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Bank of Hawaii


Bank of Hawaii

Bank of Hawaii Corporation
Type Public
Traded as NYSE: BOH
Industry Finance
Founded Honolulu, Hawaii (1897)
Founders Charles Montague Cooke, Peter Cushman Jones and Joseph Ballard Atherton
Headquarters Honolulu, Hawaii
Key people Peter S. Ho, Chairman & CEO, Donna Tanoue, Vice Chair
Products Banking
Revenue IncreaseUS$766M (FY 2009)[1]
Net income IncreaseUS$144M (FY 2009)[1]
Total assets IncreaseUS$12.4B (FY 2009)[2]
Total equity IncreaseUS$896M (FY 2009)[2]

The Bank of Hawaii Corporation (BOH) is a regional commercial bank headquartered in Honolulu, Hawaii. It is Hawaii's second oldest bank and its largest locally owned bank in that the majority of the voting stockholders reside within the state. Bank of Hawaii has the most accounts, customers, branches, and ATMs of any financial institution in the state (although BancWest's First Hawaiian Bank holds a greater number of dollars in deposits). The bank consists of four business segments: retail banking, commercial banking, investment services, and treasury.[3] The bank is currently headed by Chairman, President and Chief Executive Officer, Peter S. Ho.[4]


  • History 1
    • Beginnings 1.1
    • Bank of Maui 1.2
    • International expansion 1.3
    • Reorganization 1.4
    • Name change 1.5
    • International acquisitions 1.6
    • Sale of some international holdings 1.7
    • Closure of several branches 1.8
  • Governance 2
  • References 3
  • External links 4



In 1893, Charles Montague Cooke (1849–1909) with his brother-in-law Joseph Ballard Atherton and business partner Peter Cushman Jones founded Bank of Hawaii. In 1897, it was chartered in the Republic of Hawaii by Interior Minister James A. King.[5] A decade after its founding, in 1903, the bank opened its first branch in Kauai. In 1922, the bank acquired First Bank of Hilo, which had four branches. In 1930, it amalgamated Bank of Maui.

Bank of Maui

Charles Dexter Lufkin organized First National Bank of Paia in 1913.[6] Lastly, in 1917, First National Bank of Paia merged with Lahaina National Bank and First National Bank of Wailuku to form Bank of Maui. [6]

International expansion

It was not until 1959 that BOH made another novel move when it opened its first Pacific Islands branch on Kwajalein. Two years later, it opened a branch in both Palau and Guam. Ten years later, BOH continued its international expansion by absorbing Bank of American Samoa, which the Navy had established in 1914. That same year, it created Banque de Tahiti as a joint venture between itself and Crédit Lyonnais. The next year, BOH established a branch in Yap. Branches in Ponape and Kosrae followed in the subsequent years.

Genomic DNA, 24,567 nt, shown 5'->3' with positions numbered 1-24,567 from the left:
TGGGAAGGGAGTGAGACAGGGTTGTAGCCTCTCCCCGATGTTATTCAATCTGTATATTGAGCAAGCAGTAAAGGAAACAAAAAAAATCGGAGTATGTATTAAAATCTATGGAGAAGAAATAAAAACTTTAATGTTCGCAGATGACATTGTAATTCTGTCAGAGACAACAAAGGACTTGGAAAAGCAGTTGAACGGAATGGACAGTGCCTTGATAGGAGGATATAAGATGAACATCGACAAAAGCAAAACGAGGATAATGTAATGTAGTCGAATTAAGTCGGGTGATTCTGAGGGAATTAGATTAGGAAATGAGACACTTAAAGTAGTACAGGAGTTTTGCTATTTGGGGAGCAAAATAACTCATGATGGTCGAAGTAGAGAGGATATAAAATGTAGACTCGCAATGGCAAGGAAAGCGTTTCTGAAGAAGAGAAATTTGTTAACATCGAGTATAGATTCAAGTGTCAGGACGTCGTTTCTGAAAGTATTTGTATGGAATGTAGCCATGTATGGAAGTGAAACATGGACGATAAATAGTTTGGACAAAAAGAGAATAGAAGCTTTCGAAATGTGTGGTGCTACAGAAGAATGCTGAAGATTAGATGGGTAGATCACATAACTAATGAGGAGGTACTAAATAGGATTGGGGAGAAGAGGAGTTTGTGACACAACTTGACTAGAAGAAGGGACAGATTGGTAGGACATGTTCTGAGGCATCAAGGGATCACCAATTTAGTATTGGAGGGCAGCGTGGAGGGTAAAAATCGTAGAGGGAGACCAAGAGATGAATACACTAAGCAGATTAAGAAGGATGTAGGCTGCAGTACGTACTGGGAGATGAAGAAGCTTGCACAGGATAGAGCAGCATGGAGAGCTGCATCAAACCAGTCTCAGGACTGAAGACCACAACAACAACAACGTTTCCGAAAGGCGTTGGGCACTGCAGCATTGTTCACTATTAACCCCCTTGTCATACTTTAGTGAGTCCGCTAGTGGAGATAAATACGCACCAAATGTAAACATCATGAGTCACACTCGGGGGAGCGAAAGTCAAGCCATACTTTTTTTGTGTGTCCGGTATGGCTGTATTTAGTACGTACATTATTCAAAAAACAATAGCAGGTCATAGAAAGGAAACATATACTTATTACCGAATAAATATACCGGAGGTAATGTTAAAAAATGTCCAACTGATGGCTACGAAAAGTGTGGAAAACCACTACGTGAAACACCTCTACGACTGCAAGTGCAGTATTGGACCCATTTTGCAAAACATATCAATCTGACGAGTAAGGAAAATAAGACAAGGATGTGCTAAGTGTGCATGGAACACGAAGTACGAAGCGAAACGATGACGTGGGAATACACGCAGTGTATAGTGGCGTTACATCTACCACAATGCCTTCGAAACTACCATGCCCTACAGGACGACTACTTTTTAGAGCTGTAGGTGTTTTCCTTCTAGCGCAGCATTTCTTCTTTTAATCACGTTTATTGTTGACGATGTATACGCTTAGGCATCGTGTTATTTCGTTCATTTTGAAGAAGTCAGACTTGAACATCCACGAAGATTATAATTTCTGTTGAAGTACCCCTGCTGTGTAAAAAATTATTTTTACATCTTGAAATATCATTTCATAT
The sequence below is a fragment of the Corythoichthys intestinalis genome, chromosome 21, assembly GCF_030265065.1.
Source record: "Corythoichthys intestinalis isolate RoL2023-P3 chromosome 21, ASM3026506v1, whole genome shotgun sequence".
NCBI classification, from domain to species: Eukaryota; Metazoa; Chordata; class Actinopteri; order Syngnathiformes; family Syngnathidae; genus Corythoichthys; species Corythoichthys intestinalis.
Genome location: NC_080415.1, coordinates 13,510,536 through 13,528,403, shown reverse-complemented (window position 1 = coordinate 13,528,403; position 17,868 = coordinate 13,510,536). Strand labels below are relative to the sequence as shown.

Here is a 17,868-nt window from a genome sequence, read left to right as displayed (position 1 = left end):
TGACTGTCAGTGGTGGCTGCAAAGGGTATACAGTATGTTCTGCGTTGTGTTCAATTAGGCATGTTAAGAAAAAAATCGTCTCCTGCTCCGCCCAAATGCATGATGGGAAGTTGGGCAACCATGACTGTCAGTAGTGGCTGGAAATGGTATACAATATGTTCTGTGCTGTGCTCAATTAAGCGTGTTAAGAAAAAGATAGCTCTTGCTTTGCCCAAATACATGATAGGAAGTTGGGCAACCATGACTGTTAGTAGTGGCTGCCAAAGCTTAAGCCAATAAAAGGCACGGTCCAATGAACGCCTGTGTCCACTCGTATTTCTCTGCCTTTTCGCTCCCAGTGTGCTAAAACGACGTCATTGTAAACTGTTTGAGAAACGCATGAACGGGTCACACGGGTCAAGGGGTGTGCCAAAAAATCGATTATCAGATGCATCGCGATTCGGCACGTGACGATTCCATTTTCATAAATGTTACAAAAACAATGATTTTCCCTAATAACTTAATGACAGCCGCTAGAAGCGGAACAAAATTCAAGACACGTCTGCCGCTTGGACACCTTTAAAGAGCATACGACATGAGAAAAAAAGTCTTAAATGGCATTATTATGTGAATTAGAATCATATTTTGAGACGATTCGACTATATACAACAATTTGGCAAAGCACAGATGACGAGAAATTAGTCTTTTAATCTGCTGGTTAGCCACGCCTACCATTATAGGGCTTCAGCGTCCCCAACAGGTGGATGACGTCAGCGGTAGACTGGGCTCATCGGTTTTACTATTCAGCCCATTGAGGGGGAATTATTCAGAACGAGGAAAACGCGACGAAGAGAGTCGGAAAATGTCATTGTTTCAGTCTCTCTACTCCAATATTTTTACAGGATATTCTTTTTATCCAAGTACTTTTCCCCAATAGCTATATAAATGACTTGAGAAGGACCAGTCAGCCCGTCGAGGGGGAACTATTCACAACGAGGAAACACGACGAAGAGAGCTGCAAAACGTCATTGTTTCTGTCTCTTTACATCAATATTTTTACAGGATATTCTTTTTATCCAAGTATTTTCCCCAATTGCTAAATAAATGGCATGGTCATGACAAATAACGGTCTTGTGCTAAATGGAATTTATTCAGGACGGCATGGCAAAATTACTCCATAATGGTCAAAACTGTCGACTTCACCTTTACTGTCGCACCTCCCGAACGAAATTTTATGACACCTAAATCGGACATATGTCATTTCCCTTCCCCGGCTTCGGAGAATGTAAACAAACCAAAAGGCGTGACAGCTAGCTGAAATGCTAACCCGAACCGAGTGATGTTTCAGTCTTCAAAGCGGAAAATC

In 1971, BOH reorganized as a bank holding company named Hawaii Bancorporation. It also continued its expansion outside Hawaii with the establishment of a branch in Saipan. Three years later, BOH and Crédit Lyonnais established another joint-venture, Banque de Nouvelle Calédonie in Nouméa. In 1979, Hawaii Bancorporation changed its name to Bancorp Hawaii. The next year, BOH opened a branch in Tokyo. In 1985, BOH merged with Hawaiian Trust Company. Four years later, BOH finally expanded to the US mainland when it bought First National Bank of Arizona. The next year it continued its expansion in Hawaii with the purchase of FirstFed America, which was a holding company for banks in Hawaii and in Guam.

BOH acquired Wells Fargo Bank's Seoul, Korea, and Singapore operations in 1991. Two years later, it acquired Banque Indosuez's operations in Vanuatu, which became Banque d’Hawaii (Vanuatu). That same year, BOH also opened its first branch in Suva, Fiji in 1993. Branches in Nadi and Lautoka followed. In 1994, BOH acquired Commonwealth Bank of Australia's shares in National Bank of Solomon Islands. BOH also acquired Crédit Lyonnais' holdings in Banque de Nouvelle Calédonie, giving BOH 91 percent ownership.

Name change

In 1997, Bancorp Hawaii changed its name to Pacific Century Financial Corporation (PCFC). Banque de Nouvelle Calédonie changed its name to Bank of Hawaii—Nouvelle Calédonie. BOH also purchased Banque Indosuez Nuigini in Papua New Guinea from Banque Indosuez and renamed it Bank of Hawaii (PNG) Ltd. In addition to its main office in Port Moresby, Bank of Hawaii (PNG) also had an office in Lae, PNG's second port city on the Northeast Coast. Indosuez Nuigini was established in 1983 with 49 percent Indosuez participation, 41.5 percent Bank of Papua New Guinea, and the remainder public. PCFC acquired California United Bank. Other Pacific Century subsidiaries included First Federal Savings and Loan Association of America in Hawaii, which later merged into BOH, and Pacific Century Bank and Pacific Century Savings in Arizona.